Duncan and Suzanne Mellichamp Professor of Global Studies, Department of Film and Media Studies, University of California, Santa Barbara
Michael Curtin is the Duncan and Suzanne Mellichamp Professor of Global Studies in the Department of Film and Media Studies at the University of California, Santa Barbara. He is also Director of the Media Industries Project at the Carsey-Wolf Center. His books include Playing to the World’s Biggest Audience: The Globalization of Chinese Film and TV and Reorienting Global Communication: Indian and Chinese Media Beyond Borders. Curtin is currently at work on Media Capital: The Cultural Geography of Globalization and is co-editor of the Chinese Journal of Communication and the International Screen Industries book series of the British Film Institute.
Joseph M Chan
Director, Centre for Chinese Media and Comparative Communication Research, the Chinese University of Hong Kong
Joseph M. Chan is the Director of the Centre for Chinese Media and Comparative Communication Research, School of Journalism and Communication, the Chinese University of Hong Kong, where he also serves a chair professor. His research interests include international communication, political communication and journalism studies.
Senior Lecturer in Journalism, Media and Communication, Queensland University of Technology
Christina Spurgeon has practiced, taught and researched co-creative media production methods, including digital storytelling, in a variety of community and corporate contexts. Her book, Advertising and New Media (Routledge 2008) considers the implications of end user agency for commercial media and culture. Dr Spurgeon is presently leading a major investigation of the role of community arts and media organisations in enabling population-wide innovation through the use of collaborative media production methods such as digital storytelling. This project is supported by the Australian Research Council’s Linkage with Industry Program as well as the Australia Council for the Arts, ACMI, Goolarri Media Enterprises, Brisbane Community TV 31 Digital, and the Community Broadcasting Association of Australia.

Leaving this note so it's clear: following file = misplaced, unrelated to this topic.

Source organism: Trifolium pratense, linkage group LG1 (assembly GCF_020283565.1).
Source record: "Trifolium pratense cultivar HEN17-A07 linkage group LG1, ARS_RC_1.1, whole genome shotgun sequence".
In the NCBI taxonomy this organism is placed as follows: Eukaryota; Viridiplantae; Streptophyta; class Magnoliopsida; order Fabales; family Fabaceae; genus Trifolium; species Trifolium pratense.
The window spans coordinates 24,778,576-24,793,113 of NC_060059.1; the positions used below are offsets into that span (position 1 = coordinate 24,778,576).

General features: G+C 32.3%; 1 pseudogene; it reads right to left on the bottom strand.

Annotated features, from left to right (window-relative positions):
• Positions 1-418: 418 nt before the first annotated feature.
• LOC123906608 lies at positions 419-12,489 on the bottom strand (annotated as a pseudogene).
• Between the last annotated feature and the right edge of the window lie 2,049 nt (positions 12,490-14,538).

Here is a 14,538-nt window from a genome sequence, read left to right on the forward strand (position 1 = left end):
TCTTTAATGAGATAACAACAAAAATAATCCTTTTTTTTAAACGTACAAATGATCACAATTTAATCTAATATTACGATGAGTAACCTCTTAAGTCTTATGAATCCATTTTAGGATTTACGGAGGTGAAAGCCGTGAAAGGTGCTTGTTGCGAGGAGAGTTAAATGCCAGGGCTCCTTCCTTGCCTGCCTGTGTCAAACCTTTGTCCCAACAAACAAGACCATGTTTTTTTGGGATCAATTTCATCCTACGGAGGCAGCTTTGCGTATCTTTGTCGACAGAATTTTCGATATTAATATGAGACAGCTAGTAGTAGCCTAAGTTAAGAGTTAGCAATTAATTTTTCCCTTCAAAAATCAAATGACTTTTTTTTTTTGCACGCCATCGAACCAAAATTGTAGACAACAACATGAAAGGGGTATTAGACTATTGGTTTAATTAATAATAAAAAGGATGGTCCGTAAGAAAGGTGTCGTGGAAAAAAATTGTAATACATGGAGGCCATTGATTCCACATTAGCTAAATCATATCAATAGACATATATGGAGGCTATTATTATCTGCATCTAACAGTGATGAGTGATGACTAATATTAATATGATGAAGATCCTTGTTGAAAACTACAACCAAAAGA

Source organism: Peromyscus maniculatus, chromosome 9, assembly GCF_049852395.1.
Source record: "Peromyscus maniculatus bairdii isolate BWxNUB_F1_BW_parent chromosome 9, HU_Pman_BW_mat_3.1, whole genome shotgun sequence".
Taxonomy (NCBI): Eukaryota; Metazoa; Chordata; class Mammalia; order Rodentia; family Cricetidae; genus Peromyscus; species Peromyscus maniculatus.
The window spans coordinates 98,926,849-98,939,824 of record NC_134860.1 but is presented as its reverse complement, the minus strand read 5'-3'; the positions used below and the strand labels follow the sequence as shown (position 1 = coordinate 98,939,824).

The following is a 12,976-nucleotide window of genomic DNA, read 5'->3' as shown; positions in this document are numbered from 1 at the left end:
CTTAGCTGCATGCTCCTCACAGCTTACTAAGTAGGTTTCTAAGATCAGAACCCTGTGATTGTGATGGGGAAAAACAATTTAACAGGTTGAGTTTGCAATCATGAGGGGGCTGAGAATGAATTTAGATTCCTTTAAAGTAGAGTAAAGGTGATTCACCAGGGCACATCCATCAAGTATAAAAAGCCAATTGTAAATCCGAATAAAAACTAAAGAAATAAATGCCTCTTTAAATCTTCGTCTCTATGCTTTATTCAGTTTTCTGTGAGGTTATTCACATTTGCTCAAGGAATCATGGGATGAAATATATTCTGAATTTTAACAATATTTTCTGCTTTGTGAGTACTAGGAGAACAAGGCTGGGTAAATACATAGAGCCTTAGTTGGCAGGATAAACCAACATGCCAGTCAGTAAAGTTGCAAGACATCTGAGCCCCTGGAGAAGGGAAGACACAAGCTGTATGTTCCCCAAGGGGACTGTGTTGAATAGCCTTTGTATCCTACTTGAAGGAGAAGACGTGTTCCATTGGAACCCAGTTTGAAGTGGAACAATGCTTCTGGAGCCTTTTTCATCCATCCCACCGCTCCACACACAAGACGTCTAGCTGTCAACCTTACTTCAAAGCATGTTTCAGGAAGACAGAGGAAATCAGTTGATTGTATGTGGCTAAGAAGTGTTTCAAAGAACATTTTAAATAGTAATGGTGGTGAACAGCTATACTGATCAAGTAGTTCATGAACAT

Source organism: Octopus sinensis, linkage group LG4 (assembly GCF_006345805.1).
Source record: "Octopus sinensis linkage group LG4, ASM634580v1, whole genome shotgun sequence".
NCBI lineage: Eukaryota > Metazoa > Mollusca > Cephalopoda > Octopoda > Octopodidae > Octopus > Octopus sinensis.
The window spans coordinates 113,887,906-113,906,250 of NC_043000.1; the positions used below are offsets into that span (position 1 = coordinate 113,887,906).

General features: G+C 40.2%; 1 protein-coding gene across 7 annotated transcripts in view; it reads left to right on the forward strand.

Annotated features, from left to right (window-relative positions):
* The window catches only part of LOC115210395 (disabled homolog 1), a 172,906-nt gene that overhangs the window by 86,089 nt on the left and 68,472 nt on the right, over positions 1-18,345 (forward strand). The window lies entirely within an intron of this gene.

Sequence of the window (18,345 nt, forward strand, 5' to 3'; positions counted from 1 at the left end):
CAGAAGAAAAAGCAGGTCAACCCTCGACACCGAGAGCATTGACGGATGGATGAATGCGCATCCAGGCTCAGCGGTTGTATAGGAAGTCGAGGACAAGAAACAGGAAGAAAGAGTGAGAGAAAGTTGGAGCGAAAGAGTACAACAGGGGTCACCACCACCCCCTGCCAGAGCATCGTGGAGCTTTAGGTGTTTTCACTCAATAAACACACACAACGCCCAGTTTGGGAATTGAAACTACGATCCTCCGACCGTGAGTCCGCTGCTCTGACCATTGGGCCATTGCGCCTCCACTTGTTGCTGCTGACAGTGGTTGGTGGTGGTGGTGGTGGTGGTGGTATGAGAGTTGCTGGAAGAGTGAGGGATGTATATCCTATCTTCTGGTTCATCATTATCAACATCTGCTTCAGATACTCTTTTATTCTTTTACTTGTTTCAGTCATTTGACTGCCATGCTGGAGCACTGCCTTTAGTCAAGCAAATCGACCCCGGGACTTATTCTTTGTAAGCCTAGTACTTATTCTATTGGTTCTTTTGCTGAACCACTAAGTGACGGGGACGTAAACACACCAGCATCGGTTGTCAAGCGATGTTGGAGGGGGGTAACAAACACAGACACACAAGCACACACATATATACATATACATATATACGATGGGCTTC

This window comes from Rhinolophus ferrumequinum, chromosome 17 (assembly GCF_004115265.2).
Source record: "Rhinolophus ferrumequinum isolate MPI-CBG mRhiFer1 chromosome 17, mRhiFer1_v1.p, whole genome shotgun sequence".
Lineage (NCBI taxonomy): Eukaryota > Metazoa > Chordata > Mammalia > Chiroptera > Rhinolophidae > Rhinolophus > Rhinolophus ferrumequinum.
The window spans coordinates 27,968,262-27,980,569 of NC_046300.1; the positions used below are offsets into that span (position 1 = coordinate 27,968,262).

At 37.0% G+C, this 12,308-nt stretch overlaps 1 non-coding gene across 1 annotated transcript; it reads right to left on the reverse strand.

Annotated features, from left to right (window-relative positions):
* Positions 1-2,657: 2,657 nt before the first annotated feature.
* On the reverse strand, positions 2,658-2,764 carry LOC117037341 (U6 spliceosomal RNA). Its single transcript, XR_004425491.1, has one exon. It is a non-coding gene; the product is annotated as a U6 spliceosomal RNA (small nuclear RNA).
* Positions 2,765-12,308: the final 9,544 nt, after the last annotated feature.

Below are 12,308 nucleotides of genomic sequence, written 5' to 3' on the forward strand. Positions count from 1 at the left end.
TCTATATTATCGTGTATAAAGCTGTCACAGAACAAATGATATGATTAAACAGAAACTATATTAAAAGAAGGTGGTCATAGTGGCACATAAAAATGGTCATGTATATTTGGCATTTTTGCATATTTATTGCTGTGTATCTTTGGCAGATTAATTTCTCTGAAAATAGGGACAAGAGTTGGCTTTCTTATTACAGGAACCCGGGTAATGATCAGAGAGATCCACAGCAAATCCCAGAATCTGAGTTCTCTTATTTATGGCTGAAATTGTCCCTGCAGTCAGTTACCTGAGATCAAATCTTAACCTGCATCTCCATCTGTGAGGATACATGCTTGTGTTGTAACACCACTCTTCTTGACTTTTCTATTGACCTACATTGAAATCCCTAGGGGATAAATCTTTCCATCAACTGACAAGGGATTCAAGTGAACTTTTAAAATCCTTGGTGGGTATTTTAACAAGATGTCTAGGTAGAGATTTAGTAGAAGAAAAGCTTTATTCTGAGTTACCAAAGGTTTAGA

Associate Lecturer in Media & Communication at Queensland University of Technology
Andrew King teaches Media & Communication at Queensland University of Technology, and has worked in Burma (Myanmar) and Thailand for a number of years. His research looks at how ideas of social justice become mainstream, looking at Indigenous representations in the media and the settlement of Burmese refugees in Australia.
Wendy Siuyi Wong
Associate Professor, Faculty of Design, Swinburne University of Technology
Wendy Wong conducts research on Chinese and Hong Kong visual culture and history, including graphic design, comics, and advertising images. She is the author of Hong Kong Comics: A History of Manhua, published by Princeton Architectural Press, four books for Chinese readers, and numerous articles in academic and trade journals. Previously, she taught at the Department of Design of Faculty of Fine Arts at York University in Toronto, Canada, serving as Department Chair from 2006 to 2009 and as Associate Director of the York Centre for Asian Research (YCAR) from 2005 to 2009. Dr. Wong was a visiting scholar at Harvard University from 1999 to 2000 and the 2000 Lubalin Curatorial Fellow at the Cooper Union School of Art, New York, USA. In 2009 and 2010, she was a visiting research fellow at the Department of Design History, Royal College of Art, and she served as a scholar-in-residence at the Kyoto International Manga Museum. She taught in Hong Kong and the United States before moving to Canada.
Anthony Y.H. Fung
Director and Professor in the School of Journalism and Communication at the Chinese University of Hong Kong
Anthony Fung received his Ph.D. from the School of Journalism and Mass Communication at the University of Minnesota. His research interests and teaching focus on popular culture and cultural studies, gender and youth identity, cultural industries and policy, political economy of communication and new media studies. He authored and edited more than 10 Chinese and English books. His recent books are Global Capital, Local Culture: Transnational Media Corporations in China (2008), Riding a Melodic Tide: The Development of Cantopop in Hong Kong (2009) (in Chinese), Policies for the Sustainable Development of the Hong Kong Film Industry (2009), Imagining Chinese Communication Studies (2012), Melodic Memories: The Historical Development of Music Industry in Hong Kong (2012) (in Chinese) and Asian Popular Culture: the Global (Dis)continuity (forthcoming).